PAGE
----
A counsellor has called for the gambling industry to do more to protect addicts online.
Nuno Leitao, who's based in Norwich, works for Breakeven - a counselling service which is funded by a levy on gambling firms.
He said regulations need to be tightened online, where the growth in the number of betting firms and the proliferation of adverts has led to a rise in the number of young gamblers.
"When I started work six years ago with gamblers I used to have middle-aged people in their 40s and 50s," he said.
"Now it's people who are 18, 19, 20 because of online gambling. It's taking over completely because it's very easy."
"One in five of my clients have tried or thought about killing themselves. It's the highest rate of suicide we have amongst addictions."
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Great Britain's gambling industry has ballooned in size over the last decade. It made £14.5 billion from punters last year.
It employs more than 100 thousand people and, as of September last year, there were still more than 8,400 hundred betting shops - but that number is falling.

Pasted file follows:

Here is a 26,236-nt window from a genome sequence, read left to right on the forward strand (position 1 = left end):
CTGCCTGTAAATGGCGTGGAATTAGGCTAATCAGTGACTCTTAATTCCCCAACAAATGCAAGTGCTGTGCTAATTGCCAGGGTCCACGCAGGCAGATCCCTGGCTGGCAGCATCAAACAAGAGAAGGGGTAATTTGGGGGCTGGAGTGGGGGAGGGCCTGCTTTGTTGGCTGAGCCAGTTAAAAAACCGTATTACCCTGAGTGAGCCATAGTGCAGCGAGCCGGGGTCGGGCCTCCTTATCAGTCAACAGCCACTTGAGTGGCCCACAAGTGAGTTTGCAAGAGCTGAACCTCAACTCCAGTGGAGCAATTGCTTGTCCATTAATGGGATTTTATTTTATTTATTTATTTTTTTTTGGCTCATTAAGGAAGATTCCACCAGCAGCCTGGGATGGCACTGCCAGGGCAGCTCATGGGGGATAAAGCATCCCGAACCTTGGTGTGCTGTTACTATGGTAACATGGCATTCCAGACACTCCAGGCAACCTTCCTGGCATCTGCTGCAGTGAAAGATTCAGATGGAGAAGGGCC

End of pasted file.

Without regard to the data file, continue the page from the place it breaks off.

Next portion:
William Hill has announced plans to close 700 shops with 4,500 jobs at risk.
It said there hd been a big drop in revenue from gaming machines, ever since the Government reduced the maximum stake on fixed-odds betting terminals to £2.
But some want that regulation to go further.
Health Secretary and West Suffolk MP Matt Hancock has called for a mandatory tax on gambling firms to help problem gamblers.
The industry insists it is trying to protect people - pointing to self-exclusion schemes including GamStop and deposit limits.
Wes Himes, the Interim Chief Executive of the Remote Gambling Association, said the industry needs to be "innovative" to create new systems to help problem gamblers.
"We're trialling some very innovative features around affordability and game design. We're trying to discern what it is that could be a potential marker of harm and making sure we address them to reduce the probability of problem gambling."